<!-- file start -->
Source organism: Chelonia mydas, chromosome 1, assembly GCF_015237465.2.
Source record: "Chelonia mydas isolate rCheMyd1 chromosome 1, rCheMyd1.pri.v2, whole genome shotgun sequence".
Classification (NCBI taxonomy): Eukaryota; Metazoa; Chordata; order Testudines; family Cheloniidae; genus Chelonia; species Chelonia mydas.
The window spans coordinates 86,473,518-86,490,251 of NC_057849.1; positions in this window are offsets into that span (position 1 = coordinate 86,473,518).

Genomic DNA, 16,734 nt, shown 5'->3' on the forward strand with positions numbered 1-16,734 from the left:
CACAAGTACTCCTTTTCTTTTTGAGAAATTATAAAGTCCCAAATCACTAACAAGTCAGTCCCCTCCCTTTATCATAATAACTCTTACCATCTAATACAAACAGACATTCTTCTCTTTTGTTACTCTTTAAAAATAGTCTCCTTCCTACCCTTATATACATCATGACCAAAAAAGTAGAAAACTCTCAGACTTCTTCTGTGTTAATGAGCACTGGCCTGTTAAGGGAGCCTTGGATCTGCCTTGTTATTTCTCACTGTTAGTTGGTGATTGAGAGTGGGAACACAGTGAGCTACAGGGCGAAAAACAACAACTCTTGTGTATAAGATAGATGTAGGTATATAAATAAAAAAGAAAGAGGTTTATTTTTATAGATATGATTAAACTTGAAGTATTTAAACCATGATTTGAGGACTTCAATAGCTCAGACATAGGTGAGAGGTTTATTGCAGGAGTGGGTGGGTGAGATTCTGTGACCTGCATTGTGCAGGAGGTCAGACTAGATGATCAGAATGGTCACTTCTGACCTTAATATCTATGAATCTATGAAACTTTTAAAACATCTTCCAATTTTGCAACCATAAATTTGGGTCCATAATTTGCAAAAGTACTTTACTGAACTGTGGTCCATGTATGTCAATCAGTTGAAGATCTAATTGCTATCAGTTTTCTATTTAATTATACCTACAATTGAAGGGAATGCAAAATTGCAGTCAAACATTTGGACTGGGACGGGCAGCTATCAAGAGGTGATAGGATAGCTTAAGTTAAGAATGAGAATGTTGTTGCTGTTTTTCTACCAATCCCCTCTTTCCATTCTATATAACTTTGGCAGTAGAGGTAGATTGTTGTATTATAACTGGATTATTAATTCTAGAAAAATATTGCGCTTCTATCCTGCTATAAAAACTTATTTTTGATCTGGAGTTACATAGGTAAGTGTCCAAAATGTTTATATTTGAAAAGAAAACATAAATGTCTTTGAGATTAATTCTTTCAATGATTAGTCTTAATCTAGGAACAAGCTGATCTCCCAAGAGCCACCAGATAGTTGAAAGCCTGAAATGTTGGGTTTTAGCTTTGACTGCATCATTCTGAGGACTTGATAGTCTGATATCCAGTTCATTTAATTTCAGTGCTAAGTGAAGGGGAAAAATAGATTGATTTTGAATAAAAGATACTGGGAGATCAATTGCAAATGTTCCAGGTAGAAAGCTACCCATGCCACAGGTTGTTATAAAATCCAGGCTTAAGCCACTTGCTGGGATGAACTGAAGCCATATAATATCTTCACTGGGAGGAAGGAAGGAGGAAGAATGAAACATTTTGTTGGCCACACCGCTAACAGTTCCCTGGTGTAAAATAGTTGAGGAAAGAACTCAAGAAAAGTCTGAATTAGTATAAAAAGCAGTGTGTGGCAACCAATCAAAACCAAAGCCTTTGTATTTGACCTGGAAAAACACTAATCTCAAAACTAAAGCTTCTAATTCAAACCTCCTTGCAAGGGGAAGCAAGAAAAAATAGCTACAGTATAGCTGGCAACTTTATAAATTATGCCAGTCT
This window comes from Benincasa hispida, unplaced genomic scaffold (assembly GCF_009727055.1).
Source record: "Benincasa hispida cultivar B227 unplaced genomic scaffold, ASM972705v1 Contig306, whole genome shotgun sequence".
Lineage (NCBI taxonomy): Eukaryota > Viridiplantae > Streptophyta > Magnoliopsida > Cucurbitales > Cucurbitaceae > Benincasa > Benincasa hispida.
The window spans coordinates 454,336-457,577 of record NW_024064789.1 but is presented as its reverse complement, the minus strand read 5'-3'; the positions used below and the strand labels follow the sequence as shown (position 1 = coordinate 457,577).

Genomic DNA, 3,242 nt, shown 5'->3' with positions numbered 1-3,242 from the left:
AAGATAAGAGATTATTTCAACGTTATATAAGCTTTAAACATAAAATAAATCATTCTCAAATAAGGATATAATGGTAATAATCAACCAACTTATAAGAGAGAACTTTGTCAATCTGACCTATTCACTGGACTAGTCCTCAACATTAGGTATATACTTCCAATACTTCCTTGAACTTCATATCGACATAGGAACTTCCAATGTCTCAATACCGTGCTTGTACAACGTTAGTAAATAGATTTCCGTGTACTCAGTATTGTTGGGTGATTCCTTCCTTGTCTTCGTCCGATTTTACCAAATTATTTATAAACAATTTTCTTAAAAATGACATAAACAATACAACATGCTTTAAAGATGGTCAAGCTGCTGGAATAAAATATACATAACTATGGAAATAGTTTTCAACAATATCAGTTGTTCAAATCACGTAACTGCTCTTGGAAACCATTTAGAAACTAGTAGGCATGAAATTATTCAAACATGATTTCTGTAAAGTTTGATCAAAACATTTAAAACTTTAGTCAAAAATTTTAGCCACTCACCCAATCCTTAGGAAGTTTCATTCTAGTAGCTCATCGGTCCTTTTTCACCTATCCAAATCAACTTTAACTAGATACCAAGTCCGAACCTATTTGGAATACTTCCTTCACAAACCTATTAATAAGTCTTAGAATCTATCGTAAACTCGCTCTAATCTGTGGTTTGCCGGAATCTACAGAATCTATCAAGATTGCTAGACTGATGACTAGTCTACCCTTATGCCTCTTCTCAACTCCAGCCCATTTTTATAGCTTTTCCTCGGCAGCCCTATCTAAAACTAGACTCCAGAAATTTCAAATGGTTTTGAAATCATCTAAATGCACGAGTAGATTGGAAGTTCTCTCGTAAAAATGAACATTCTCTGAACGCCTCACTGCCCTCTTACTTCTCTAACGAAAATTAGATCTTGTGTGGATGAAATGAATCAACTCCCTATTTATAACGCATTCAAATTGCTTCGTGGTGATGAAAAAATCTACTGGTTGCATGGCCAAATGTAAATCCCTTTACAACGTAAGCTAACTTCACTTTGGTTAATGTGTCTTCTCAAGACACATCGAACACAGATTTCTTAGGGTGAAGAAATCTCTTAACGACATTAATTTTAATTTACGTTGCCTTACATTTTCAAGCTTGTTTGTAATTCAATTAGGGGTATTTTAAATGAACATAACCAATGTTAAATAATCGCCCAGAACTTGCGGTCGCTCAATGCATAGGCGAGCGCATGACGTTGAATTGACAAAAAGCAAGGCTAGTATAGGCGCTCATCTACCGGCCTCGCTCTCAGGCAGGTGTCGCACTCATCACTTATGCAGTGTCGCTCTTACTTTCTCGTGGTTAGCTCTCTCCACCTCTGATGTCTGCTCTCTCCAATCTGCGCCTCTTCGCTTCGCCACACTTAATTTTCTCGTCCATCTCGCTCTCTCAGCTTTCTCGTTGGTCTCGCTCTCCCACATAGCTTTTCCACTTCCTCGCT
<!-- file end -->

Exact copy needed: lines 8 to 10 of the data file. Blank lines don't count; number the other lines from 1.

Source record: "Benincasa hispida cultivar B227 unplaced genomic scaffold, ASM972705v1 Contig306, whole genome shotgun sequence".
Lineage (NCBI taxonomy): Eukaryota > Viridiplantae > Streptophyta > Magnoliopsida > Cucurbitales > Cucurbitaceae > Benincasa > Benincasa hispida.
The window spans coordinates 454,336-457,577 of record NW_024064789.1 but is presented as its reverse complement, the minus strand read 5'-3'; the positions used below and the strand labels follow the sequence as shown (position 1 = coordinate 457,577).